|FHWA > Engineering > Construction > Contract Admin > Application of Davis-Bacon Act To Truck Drivers - Midway Decision|
This memo is superseded by the Department of Labor Final Rule 12/20/2000 (.pdf)
The purpose of this memorandum is to provide policy guidance to the Divisions and States as a result of the decision reached in Building and Construction Trades Dept. V. Midway, decided on May 17, 1991. The Court of Appeals for the District of Columbia Circuit held in Midway that Department of Labor (DOL) regulations 29 C.F.R. § 5.2(j) is inconsistent with the Davis-Bacon Act, 40 U.S.C. § 276(a). The Court of Appeals ruled that the regulation, which defines work by the employees of the construction contractor or construction subcontractor," is invalid because it conflicts with the statutory objective of the Davis-Bacon Act, which is to pay prevailing wages to "mechanics and laborers employed directly upon the site of the work." In the view of the Court of Appeals, the Act covers only mechanics and laborers who work on the site of the federally-funded public building or public work, not mechanics and laborers employed off-site, such as regardless of their employer. According to the Court, material delivery Truck Drivers who come on to the site merely to drop off construction materials, are not covered by the Act even if they are employed by the government contractor.
The Court of Appeals in its analysis focused on the statutory text of the Act, and the phrase "site of the work." The Court relied on and quoted from DOL regulation 29 C.F.R. § 5.2(1) (1) in defining that the site of the work is limited to the physical place where the construction, will remain," along with performance of the contract and are "so located that it would seem reasonable to include them." 29 C.F.R. § 5.2(1) (2).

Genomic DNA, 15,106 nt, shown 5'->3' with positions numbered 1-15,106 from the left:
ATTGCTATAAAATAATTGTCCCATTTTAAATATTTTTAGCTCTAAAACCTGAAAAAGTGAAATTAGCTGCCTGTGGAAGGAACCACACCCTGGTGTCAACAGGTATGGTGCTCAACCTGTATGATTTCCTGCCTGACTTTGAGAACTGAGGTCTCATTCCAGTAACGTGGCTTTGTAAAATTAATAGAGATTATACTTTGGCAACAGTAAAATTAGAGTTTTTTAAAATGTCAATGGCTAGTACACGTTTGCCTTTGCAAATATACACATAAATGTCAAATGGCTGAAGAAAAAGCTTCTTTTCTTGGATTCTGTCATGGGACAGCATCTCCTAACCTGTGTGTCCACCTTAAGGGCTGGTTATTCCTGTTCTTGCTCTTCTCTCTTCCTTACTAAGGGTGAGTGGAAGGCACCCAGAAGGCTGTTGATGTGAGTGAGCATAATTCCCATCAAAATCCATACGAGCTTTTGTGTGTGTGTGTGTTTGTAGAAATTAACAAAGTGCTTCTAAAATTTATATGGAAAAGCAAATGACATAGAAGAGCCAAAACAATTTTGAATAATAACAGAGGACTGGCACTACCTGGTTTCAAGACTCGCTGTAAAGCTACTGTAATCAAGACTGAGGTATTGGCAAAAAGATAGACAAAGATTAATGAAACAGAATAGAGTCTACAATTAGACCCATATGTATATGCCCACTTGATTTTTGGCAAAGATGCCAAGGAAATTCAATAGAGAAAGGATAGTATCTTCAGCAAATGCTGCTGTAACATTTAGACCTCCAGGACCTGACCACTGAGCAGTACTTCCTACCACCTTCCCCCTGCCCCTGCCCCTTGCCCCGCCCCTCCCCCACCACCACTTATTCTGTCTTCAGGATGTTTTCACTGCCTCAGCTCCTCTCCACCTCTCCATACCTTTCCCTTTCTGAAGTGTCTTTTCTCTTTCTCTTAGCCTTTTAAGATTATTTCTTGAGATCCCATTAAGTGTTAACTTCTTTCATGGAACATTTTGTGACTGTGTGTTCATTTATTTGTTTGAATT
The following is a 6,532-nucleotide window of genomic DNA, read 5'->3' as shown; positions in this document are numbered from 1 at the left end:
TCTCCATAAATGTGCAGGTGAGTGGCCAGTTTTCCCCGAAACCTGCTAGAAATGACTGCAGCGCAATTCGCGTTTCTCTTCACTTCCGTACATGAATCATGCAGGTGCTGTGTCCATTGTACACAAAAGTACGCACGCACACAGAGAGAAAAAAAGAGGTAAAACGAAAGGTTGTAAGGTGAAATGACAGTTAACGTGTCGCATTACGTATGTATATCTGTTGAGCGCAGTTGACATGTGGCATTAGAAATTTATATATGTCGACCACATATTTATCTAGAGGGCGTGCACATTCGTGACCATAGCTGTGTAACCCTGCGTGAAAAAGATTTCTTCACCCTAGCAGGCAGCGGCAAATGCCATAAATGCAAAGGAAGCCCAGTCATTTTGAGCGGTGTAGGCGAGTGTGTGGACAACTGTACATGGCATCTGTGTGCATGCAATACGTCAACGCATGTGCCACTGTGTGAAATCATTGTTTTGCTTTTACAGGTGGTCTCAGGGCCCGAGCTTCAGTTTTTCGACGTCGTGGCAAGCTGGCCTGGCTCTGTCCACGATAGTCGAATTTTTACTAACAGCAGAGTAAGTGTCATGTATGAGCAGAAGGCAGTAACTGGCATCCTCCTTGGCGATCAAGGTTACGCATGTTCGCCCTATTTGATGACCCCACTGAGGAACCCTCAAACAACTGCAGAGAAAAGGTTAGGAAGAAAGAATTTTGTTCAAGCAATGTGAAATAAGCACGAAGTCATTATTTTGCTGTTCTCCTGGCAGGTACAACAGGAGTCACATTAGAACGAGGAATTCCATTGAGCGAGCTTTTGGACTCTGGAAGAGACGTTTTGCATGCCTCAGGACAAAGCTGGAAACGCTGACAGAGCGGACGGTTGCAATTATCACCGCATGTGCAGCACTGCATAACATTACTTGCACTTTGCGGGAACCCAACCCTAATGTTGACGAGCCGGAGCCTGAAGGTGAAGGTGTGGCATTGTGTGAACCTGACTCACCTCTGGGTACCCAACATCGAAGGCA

The Court, in its review of the legislative history of the Act, concluded that Congress clearly intended the Act to apply only to on-site workers and affirmatively intended it not to apply to off-site workers. In the Court's view, there is no legislative history to suggest, as the DOL has ruled, that Congress intended the employment status of the worker rather than the location of his job to be determinative of the Act's coverage.
Application of Midway to the Federal-Aid Program:
The Court of Appeals' decision is final, as neither the Solicitor General, U.S. Department of Justice, nor the union will seek appeal to the U.S. Supreme Court.
Since we have yet to receive any guidance from DOL on its reaction to Midway, the following is our interim policy and guidance based on the Midway ruling. To the extent that interim policy conflicts with any subsequently issued statement from DOL, the policy will then be accordingly modified.